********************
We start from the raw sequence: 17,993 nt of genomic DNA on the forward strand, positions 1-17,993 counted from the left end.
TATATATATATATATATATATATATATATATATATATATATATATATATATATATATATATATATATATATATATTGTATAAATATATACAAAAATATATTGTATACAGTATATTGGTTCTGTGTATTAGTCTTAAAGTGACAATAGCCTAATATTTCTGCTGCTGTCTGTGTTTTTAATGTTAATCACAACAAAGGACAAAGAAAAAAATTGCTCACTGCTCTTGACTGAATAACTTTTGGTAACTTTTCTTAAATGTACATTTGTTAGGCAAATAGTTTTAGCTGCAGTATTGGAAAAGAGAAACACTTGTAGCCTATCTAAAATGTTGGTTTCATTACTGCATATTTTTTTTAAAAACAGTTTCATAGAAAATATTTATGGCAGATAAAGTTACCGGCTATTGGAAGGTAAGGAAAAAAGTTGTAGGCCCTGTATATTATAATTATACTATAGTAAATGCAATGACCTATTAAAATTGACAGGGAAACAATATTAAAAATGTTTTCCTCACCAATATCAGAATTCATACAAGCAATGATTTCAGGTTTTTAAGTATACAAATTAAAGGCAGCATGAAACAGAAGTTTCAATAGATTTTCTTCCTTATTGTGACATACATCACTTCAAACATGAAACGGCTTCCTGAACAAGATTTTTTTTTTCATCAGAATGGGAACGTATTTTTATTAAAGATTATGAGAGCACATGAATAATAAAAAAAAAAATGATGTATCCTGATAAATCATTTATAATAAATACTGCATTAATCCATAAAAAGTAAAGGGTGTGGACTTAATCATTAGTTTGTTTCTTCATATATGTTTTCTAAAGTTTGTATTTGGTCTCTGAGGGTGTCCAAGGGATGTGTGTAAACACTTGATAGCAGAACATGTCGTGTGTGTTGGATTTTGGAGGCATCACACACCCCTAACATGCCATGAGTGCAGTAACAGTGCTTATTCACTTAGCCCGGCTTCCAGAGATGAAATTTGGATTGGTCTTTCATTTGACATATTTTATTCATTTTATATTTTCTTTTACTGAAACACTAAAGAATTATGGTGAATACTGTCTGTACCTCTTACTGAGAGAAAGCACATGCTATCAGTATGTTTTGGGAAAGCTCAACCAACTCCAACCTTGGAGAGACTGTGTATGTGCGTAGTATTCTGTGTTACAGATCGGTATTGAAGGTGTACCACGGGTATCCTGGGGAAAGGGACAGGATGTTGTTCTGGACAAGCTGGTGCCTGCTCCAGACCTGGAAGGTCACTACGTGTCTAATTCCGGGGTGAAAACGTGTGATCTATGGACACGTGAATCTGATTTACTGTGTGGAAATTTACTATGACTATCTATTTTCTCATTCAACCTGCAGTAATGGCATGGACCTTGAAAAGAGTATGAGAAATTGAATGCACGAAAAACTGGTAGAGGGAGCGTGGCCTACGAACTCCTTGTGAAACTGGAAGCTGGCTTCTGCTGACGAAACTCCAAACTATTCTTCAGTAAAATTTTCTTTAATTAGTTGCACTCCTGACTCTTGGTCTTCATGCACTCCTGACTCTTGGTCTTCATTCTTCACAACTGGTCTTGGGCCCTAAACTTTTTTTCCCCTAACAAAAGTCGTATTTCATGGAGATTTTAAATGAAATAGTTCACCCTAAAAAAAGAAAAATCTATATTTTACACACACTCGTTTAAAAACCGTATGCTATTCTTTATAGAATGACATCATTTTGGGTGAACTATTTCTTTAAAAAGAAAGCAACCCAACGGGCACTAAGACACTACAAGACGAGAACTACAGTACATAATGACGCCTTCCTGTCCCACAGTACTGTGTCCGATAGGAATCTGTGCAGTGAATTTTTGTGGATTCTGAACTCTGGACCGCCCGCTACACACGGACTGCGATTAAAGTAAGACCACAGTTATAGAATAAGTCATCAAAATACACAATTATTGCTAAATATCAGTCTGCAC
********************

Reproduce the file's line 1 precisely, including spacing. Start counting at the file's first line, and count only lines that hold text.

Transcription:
We start from the raw sequence: 17,993 nt of genomic DNA on the forward strand, positions 1-17,993 counted from the left end.